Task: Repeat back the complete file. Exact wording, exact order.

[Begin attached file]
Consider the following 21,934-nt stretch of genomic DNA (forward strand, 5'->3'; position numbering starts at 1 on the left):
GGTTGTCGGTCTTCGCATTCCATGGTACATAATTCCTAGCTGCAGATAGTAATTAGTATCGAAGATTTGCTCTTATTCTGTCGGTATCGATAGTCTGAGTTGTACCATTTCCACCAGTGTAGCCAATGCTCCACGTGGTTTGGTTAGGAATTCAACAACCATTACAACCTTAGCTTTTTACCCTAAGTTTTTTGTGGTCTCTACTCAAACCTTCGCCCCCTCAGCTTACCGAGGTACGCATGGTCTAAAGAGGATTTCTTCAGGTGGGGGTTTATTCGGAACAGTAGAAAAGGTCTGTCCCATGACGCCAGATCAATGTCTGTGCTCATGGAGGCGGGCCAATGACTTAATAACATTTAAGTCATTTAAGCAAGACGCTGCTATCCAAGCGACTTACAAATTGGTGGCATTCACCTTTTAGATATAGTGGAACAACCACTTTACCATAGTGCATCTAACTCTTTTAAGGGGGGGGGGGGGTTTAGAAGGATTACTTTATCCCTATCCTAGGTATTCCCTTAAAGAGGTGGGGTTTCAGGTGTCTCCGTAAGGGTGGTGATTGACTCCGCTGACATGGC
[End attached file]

Consider the following 21,934-nt stretch of genomic DNA (forward strand, 5'->3'; position numbering starts at 1 on the left):
GGTTGTCGGTCTTCGCATTCCATGGTACATAATTCCTAGCTGCAGATAGTAATTAGTATCGAAGATTTGCTCTTATTCTGTCGGTATCGATAGTCTGAGTTGTACCATTTCCACCAGTGTAGCCAATGCTCCACGTGGTTTGGTTAGGAATTCAACAACCATTACAACCTTAGCTTTTTACCCTAAGTTTTTTGTGGTCTCTACTCAAACCTTCGCCCCCTCAGCTTACCGAGGTACGCATGGTCTAAAGAGGATTTCTTCAGGTGGGGGTTTATTCGGAACAGTAGAAAAGGTCTGTCCCATGACGCCAGATCAATGTCTGTGCTCATGGAGGCGGGCCAATGACTTAATAACATTTAAGTCATTTAAGCAAGACGCTGCTATCCAAGCGACTTACAAATTGGTGGCATTCACCTTTTAGATATAGTGGAACAACCACTTTACCATAGTGCATCTAACTCTTTTAAGGGGGGGGGGGGGTTTAGAAGGATTACTTTATCCCTATCCTAGGTATTCCCTTAAAGAGGTGGGGTTTCAGGTGTCTCCGTAAGGGTGGTGATTGACTCCGCTGACATGGC